A: It sounds like you are going through some significant changes in your life. Congratulations on your wedding, your new job and your determination to start thinking about the future.
The best place to start is with a financial plan. Finding a good planner will help you in three ways. First, she will help you gain a better understanding of your current situation by answering several key questions. Is your income sufficient for the lifestyle you are living? What are your financial goals? Do you have adequate life insurance, disability income insurance, etc.? Are you carrying too much debt?
Second, she will help develop a financial strategy designed to help you achieve your goals. The financial strategy will start with a budget that includes adequate savings for retirement and other goals. She will help you develop a plan to save for those goals, including determining the target level of return you need to earn on your investments over time. She will also help you determine how much life insurance you need and how to better manage your debt.
Third, she will help you stay on track with that plan and adjust it as your life circumstances change. To do this part well, you will need to stay in touch with your planner. You should try to review your plan and your progress each year with your planner.
You can find good financial planners in several ways, but I recommend starting with the National Association of Personal Financial Advisors (NAPFA). NAPFA is a professional organization for fee-only financial advisors. All NAPFA members are committed to financial planning and are prohibited by NAPFA by-laws from receiving commissions, finder’s fees, bonuses or any other compensation from third parties. When you work with a NAPFA advisor, you can have confidence that the advisor is working for you. Check out their website at www.NAPFA.org.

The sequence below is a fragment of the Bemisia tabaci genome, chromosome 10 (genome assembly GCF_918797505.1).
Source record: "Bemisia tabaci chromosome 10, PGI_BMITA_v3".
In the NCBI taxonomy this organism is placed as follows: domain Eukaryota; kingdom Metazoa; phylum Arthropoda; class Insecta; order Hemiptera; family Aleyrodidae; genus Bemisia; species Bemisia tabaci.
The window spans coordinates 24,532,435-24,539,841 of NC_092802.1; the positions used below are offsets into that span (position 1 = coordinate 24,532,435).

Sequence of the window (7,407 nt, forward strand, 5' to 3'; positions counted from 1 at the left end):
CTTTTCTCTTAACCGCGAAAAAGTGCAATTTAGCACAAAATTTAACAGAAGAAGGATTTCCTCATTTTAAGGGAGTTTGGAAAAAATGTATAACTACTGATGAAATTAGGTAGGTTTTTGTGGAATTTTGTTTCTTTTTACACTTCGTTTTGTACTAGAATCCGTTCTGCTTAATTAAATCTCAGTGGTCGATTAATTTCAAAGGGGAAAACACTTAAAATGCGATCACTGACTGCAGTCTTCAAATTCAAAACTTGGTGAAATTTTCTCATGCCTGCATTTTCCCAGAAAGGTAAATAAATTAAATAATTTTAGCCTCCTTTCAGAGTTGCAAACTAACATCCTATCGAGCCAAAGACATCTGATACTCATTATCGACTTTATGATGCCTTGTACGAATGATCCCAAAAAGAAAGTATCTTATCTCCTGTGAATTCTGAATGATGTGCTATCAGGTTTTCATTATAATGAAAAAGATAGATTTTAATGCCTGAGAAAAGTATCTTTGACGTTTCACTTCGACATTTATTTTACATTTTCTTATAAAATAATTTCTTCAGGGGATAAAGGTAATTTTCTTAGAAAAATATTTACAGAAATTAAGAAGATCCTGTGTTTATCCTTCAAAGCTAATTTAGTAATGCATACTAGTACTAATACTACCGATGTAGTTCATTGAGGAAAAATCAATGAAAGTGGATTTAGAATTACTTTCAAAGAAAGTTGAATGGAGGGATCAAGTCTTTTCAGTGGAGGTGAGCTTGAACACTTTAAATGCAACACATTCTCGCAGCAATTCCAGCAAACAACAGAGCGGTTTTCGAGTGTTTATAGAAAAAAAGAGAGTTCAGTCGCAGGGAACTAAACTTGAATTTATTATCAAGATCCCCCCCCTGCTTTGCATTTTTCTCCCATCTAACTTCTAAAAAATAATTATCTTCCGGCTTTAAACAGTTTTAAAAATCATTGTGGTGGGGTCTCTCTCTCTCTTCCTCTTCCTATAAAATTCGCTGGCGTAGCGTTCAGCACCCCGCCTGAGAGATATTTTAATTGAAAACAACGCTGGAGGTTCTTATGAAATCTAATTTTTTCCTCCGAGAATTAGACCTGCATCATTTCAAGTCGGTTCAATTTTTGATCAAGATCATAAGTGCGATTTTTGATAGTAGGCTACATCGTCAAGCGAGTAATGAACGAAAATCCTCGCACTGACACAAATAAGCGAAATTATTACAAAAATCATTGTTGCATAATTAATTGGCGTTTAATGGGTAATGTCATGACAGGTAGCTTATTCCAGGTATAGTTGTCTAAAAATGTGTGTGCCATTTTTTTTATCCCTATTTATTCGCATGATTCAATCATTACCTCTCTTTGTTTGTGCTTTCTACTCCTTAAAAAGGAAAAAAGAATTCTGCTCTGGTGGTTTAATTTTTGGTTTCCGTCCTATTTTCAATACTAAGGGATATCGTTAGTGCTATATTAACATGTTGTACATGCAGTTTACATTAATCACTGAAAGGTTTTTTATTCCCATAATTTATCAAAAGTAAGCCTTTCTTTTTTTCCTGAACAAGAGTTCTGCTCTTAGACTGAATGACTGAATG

Q: I started investing a couple of years ago. How do I know how I’m doing? My advisor’s statement says I’ve earned 5.4% per year since I started, but how do I know if that is good or bad?
A: A common way to measure performance is to compare a portfolio’s return to the returns of an appropriate benchmark portfolio. The benchmark portfolio will contain asset class and style indices in proportion with your target portfolio structure. For example, if your target portfolio calls for 60% in U.S. large cap stocks and 40% in U.S. bonds, you would construct a benchmark portfolio with 60% in the S&P 500 index (or some other large cap U.S. index) and 40% in a U.S. fixed income index like the Bloomberg Barclay U.S. Aggregate Index. Be careful when you select indices for your benchmark portfolio. You wouldn’t want to use a large cap index like the S&P 500 if you are investing in small cap stocks.
For me, a more satisfactory way to measure performance is to track your portfolio return relative to your target return, or the return you must earn in order to accomplish your goals. This, of course, begs the question of how you know what your target return ought to be. The answer is simple: you need to start with a financial plan. Your target return is one of the most important features of a well-designed financial plan. If you don’t know what your target return ought to be, I suggest you sit down with a financial planner.
Steven C. Merrell MBA, CFP®, AIF® is a Partner at Monterey Private Wealth, Inc., an independent wealth management firm in Monterey. He welcomes questions you may have concerning investments, taxes, retirement, or estate planning. Send your questions to: Steve Merrell, 2340 Garden Road Suite 202, Monterey, CA 93940 or email them to email@example.com.